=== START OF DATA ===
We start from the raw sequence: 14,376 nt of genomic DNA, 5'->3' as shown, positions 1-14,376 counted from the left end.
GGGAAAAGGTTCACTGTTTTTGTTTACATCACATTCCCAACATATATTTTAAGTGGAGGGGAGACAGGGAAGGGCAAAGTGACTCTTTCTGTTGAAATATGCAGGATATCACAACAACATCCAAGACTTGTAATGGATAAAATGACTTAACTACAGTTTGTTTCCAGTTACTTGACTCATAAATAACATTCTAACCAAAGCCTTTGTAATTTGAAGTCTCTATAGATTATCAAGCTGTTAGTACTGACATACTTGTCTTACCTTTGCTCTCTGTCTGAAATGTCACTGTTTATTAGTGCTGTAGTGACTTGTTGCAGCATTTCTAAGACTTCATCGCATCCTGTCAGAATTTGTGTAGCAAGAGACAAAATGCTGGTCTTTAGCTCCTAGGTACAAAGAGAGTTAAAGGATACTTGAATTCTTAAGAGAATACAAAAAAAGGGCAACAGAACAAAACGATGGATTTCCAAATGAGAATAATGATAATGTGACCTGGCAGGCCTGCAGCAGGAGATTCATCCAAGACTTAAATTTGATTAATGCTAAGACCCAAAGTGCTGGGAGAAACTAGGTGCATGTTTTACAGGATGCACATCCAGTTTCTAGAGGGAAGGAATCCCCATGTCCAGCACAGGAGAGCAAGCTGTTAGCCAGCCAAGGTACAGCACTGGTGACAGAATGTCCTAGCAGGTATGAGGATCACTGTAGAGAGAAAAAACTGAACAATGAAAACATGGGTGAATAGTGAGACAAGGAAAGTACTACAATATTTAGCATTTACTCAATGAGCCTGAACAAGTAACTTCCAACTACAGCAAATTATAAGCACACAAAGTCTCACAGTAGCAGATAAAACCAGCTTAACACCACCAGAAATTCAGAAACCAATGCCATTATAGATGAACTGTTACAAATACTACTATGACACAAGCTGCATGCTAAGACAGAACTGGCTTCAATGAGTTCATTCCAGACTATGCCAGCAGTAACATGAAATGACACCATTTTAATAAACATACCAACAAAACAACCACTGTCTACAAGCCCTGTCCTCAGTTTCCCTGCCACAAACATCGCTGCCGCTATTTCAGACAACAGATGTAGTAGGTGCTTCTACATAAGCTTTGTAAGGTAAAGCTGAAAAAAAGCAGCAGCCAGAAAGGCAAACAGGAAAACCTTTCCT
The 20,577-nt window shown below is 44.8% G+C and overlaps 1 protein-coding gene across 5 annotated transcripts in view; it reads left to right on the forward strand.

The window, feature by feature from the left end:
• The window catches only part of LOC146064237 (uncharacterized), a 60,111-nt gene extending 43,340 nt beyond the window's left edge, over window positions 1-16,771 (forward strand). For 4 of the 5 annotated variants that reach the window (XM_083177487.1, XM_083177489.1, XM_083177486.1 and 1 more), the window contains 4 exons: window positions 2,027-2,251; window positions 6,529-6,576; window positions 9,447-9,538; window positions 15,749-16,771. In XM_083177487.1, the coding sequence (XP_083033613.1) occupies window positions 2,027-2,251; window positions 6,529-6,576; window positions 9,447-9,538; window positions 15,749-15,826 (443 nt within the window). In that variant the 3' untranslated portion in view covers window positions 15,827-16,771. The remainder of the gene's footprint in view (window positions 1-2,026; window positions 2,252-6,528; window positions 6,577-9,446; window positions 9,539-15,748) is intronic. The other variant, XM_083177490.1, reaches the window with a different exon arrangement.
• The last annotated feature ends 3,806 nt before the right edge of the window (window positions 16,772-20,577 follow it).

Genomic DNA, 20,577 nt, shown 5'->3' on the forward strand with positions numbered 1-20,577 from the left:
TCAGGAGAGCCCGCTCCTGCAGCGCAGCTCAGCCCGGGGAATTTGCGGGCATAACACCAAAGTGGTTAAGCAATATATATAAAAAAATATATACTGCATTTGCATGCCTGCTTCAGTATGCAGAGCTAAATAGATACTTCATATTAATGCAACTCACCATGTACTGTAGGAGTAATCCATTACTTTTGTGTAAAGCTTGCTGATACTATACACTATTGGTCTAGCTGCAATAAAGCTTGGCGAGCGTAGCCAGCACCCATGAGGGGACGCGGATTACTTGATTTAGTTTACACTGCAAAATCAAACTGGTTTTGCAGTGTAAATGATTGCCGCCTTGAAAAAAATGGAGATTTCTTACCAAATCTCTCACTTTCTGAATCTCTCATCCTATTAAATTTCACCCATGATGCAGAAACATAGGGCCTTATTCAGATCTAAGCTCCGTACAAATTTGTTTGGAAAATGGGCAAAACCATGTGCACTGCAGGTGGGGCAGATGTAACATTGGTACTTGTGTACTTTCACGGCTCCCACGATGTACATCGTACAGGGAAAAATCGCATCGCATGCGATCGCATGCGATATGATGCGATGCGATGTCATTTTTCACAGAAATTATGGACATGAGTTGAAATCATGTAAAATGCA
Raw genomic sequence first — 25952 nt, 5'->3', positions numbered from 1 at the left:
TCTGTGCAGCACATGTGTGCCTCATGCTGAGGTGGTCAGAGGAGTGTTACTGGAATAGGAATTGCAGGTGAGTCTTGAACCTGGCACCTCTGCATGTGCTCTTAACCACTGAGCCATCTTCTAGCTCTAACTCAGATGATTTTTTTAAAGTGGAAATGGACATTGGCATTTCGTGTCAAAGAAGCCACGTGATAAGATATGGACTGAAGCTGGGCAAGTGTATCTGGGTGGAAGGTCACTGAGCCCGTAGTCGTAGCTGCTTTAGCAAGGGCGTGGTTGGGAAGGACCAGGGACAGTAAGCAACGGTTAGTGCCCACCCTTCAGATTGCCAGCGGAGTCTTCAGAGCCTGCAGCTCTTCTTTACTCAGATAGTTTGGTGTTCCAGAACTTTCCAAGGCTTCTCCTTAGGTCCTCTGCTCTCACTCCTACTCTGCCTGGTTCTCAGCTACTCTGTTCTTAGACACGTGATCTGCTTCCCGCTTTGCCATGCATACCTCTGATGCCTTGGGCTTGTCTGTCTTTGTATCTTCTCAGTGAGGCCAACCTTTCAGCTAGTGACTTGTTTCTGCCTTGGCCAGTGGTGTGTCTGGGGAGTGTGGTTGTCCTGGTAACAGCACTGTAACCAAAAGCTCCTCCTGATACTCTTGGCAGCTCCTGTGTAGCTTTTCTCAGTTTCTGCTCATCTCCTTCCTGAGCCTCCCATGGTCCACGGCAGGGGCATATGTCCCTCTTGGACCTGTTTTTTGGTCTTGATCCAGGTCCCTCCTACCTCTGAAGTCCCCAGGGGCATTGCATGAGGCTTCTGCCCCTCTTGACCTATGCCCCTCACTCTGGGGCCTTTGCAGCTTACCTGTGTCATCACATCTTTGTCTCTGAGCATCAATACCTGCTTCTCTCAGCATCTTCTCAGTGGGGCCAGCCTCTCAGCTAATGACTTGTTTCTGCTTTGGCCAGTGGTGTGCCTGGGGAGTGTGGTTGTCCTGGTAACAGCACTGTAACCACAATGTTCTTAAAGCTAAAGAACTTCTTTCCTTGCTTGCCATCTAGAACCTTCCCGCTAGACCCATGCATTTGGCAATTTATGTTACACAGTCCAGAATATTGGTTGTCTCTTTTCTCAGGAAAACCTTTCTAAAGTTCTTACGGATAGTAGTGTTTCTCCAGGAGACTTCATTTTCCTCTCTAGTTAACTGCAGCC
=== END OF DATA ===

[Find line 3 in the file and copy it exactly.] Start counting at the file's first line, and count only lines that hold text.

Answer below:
The 20,577-nt window shown below is 44.8% G+C and overlaps 1 protein-coding gene across 5 annotated transcripts in view; it reads left to right on the forward strand.